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Three Diplomatic Lessons – Rooted in History

Posted on Wednesday, April 7, 2021
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by AMAC, Robert B. Charles
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historyAmerican – and unified Western – diplomacy matters.   It matters especially now.  It is not child’s play, insignificant, academic game, or gobbledygook.  It is the stuff life-and-death peace is made of.  We are fumbling, need to recover the ball, get back in line with American and Western history and values.

First, we must think ahead to prevent war – and that requires smart diplomacy.   We live in testing times.  Tests are multiplying – from China, Iran, Russia, North Korea, and non-state actors.  Unfortunately, wars are often traceable to failed diplomacy.  Concretely, failed diplomacy causes adversaries to misjudge their relative power, misjudge one another’s intentions, and allows preventable conflicts to occur.

Historians are clear.  Having worked in the Reagan and Bush 41 White Houses, and as Assistant Secretary of State for Colin Powell, my view is that history matters.  Applying it forward also matters.  George Patton famously wrote that your plan must fit the circumstances, not the other way around.  You cannot wish the world one way, assume it that way, plan for it that way – hoping circumstances come around to match your plan.  Patton noted most global failures start and end with that core misjudgment.

Yet, that appears to be the Biden team’s approach – based on willful, hopeful, or simply misplaced assumptions about our adversaries, especially China, Iran, Russia, and North Korea.  Errant, even ambiguous, signals can be lethal, changing an adversary’s assumptions, inviting conflict. The Biden team must pivot fast to circumstances, the word as it is, not plan in the blind, hoping circumstances change.

Second, we cannot indulge appeasement, ever.  We live in highly consequential times, but more than that:  We live in objectively disrupted, volatile times.  Volatility in markets and geopolitical relations green-lights risk-taking.  The West should not be a party to encouraging China or North Korea in the East, Iran in the Middle East, or Russia in Eastern Europe – to start taking outsized risks.   Yet the Biden team appears to be doing just that by inattention, misdirection, appeasing not thinking they are appeasing.

Smart diplomacy – alignment behind unified deterrence of aggression – is more important now than any time since the Cold War.  Western “appeasement” of China, Iran, Russia, or North Korea encourages these nations to take risks that endanger global security, aggressive, adventurist, hostile actions toward neighbors at a time when the mission must be preventing such moves, not fanning them.

To the extent US treaty obligations are real – and they had better be – opening of a door to regional hostility, encouraging it by default, only leads to greater pain, as US military engagement becomes necessary.   In risky times, messaging must be clear, consistent, and credibly reaffirm deterrence.

Of course, clear signals do not always deter war.   Theodore Roosevelt famously tried – in person – to persuade the Kaiser not to start WWI.  But absence of deterrent messaging almost assures misunderstandings, which can metastasize into conflict.  Regrettable misjudgments look stupid in reverse; the key is to see them as stupid before they are made.  Diplomacy should be aligned with war planning, both in sync when addressing potential conflict, no light between them.  This dials back ill-conceived adversarial risk-taking.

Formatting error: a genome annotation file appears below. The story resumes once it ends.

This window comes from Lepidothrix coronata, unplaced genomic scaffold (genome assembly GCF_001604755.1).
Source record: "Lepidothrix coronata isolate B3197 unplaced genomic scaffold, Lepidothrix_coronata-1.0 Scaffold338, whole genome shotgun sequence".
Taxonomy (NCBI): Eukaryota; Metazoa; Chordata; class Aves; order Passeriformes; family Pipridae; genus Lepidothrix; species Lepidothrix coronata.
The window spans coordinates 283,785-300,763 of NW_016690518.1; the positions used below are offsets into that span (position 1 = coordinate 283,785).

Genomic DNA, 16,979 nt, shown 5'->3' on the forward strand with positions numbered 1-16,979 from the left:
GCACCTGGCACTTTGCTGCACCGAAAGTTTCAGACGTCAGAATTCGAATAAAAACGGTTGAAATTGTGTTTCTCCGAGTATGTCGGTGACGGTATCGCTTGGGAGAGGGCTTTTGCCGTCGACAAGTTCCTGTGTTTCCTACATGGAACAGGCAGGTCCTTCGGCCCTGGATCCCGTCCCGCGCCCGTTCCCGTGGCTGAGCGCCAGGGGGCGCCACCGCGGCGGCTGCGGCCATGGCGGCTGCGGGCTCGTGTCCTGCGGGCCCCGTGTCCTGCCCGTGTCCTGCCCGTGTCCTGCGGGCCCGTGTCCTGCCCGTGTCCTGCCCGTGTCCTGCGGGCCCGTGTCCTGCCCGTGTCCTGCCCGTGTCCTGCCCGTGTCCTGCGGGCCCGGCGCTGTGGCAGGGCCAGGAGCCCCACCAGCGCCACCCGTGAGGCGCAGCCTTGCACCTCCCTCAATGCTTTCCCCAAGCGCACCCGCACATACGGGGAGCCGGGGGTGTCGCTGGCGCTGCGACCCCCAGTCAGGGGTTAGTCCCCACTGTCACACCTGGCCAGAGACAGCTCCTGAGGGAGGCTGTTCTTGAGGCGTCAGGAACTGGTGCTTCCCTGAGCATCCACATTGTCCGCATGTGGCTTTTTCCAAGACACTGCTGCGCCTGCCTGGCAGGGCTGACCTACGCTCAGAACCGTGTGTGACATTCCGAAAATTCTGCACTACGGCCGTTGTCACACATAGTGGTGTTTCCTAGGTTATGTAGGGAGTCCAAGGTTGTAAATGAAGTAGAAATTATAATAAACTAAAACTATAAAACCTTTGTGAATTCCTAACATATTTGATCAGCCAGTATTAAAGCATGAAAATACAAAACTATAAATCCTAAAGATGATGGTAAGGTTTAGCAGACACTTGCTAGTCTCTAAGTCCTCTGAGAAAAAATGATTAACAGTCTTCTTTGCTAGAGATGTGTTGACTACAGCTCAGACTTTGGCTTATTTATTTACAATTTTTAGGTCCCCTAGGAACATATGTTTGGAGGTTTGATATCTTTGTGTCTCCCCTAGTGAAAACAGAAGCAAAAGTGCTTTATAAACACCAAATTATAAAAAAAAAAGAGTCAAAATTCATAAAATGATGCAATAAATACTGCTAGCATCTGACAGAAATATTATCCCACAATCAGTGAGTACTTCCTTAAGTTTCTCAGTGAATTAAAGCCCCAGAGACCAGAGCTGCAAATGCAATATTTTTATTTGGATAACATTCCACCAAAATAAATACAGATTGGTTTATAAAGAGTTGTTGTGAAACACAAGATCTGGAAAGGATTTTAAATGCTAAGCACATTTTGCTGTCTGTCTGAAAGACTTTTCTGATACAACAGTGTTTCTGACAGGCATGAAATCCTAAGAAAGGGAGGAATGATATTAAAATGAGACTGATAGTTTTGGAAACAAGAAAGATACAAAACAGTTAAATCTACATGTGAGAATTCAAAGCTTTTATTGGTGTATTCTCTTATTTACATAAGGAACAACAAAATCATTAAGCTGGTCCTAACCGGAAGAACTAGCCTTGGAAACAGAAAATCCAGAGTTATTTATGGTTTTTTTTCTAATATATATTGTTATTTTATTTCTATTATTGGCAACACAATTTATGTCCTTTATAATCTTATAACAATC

Third, on a hopeful note – recent missteps are not irreversible.  We must boldly speak truth to illegitimate actors, call them out, deliver consequences affirming the US’s will to defend territory and individual rights. 

Bad geopolitical outcomes are often preventable. Clarity and decisive leadership avert stumbling.  They also reduce misunderstanding, minimizing major errors.  Reversing misunderstandings can preserve international order, restore predictability, offer a modicum of respect, manage drifting expectations.

To get there, we need to be clear in our own heads about what is intolerable, worth full-on diplomacy.  We need to correct false expectations – such as indifference to human rights, territorial aggression, maritime, space and cyberspace power grabs.   Speaking truth to potential and actual aggressors, levying significant consequences short of war, remaining true to our word, and calling out illegitimate, immoral, and indefensible actions by leading adversaries – is the only way to stop the quickening current.

Accordingly, as Ronald Reagan called out Soviet illegitimacy, immoral territory grabs, and a system that suppressed individual rights, the US and allies must now call out China, Iran, Russia and North Korea for illegitimate actions, practices, and government suppression of individual liberties.   For grounding, if natural law is not enough to guide us, consider the Universal Declaration of Human Rights.

Silence, pretending accountability does not matter, imagining illegitimacy as legitimate, immorality as moral, or assuming we have no power are all dead ends.  Calling foreign horrors “cultural norms” – as Biden has done – does not keep faith with American or Western values and history.  The mission of our time is to speak truth – and deliver consequences – in the face of oppression, aggression and overt Chinese, Iranian, Russian, and North Korean misdirection.   If we do not speak up, we will long regret it.

This article originally appeared on Townhall.com

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